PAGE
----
Global environmental footprints
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Global environmental footprints

A guide to estimating, interpreting and using consumption-based accounts of resource use and environmental impacts

Emissions and resources are typically allocated to national territories. There has been increased interest in allocating environmental flows to the final consumption of goods and services. The resulting "environment footprints" are particularly relevant for global environmental problems in a globalised world. Developed countries generally have larger environmental footprints than their national territorial flows, and the gap has tended to increase over the last two decades. Consequently, some have argued that environmental policies should address the environmental footprint. Despite the potential policy relevance, there has been relatively little research on policy applications. While environmental footprints have many advantages, policy applications are limited by estimation and interpretation uncertainty, and by the lack of a clear policy motivation.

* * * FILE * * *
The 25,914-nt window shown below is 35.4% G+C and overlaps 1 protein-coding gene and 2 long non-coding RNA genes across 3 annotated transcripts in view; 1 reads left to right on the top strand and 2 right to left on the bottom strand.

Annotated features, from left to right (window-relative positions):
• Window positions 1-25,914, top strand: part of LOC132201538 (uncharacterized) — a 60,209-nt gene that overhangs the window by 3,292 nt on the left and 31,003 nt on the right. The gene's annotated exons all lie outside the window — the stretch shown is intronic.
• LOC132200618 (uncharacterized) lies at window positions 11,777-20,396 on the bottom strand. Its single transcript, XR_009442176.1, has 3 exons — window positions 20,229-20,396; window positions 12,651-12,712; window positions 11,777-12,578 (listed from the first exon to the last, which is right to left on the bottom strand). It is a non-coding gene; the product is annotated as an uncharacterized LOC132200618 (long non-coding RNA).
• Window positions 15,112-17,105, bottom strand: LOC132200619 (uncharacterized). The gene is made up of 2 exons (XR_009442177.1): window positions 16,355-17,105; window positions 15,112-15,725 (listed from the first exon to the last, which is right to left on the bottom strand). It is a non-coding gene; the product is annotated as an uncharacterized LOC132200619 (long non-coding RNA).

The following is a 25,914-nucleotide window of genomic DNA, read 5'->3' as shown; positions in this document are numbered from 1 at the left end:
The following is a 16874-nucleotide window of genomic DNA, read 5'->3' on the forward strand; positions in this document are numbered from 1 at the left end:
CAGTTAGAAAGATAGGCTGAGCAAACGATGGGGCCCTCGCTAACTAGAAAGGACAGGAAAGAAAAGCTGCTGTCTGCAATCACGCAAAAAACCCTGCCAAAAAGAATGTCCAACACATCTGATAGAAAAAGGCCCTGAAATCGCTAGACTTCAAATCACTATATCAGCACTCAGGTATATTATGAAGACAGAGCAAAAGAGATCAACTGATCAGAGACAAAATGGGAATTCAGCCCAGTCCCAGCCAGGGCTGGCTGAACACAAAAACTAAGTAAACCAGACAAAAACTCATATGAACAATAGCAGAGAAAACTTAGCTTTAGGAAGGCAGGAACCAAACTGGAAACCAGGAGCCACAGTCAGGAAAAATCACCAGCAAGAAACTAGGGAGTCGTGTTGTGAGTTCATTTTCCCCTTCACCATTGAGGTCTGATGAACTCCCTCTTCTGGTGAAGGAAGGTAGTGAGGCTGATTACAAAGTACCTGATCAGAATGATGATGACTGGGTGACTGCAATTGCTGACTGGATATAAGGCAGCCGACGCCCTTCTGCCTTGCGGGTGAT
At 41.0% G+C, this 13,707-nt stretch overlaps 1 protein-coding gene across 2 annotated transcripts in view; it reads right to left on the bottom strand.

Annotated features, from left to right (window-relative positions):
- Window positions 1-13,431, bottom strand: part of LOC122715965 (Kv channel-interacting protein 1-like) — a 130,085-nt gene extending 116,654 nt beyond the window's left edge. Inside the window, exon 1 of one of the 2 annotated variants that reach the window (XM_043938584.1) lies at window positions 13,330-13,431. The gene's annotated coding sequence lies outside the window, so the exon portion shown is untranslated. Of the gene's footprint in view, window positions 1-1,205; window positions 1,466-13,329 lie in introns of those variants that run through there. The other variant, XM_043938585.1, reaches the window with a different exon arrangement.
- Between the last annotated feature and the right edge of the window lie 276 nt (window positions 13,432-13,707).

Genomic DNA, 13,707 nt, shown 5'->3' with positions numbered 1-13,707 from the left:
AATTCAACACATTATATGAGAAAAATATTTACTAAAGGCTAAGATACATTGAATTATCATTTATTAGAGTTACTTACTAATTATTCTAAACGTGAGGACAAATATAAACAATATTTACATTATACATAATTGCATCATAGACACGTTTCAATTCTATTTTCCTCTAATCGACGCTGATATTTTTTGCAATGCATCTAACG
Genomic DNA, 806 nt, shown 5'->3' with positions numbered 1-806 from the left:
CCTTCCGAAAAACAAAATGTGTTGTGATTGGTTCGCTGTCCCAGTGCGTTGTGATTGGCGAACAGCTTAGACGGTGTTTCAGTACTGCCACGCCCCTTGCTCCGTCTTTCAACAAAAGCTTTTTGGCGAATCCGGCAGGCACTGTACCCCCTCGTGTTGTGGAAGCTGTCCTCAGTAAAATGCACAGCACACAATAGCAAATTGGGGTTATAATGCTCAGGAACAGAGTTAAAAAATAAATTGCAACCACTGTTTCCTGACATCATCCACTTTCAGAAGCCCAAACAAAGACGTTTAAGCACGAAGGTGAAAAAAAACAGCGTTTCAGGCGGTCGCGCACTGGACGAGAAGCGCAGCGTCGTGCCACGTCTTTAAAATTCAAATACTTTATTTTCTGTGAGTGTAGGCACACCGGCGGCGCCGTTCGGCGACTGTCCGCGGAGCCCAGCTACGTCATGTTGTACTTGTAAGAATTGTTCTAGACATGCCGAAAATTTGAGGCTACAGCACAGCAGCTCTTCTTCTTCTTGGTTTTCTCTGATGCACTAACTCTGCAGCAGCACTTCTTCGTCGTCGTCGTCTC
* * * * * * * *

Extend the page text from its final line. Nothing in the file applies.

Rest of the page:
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Methodological and Analytical Basis You do not have access to this content

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Author(s):
Nordic Council of Ministers

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Before policies can be implemented, it is beneficial to have a system of Monitoring, Reporting, and Verification (MRV) so that progress can be tracked. Since the estimation of environmental footprints requires combining different data sets, some of which are conflicting, the resulting footprints will be uncertain. Further issues arise in terms of the timeliness of estimates and whether the level of disaggregation is adequate for policy needs. In this chapter, we first give a brief background of “environmental footprints”, before discussing the key methods and necessary data to estimate environmental footprints. Finally, we discuss several aspects of uncertainty, and what that may mean for the reliability of estimates used in policy.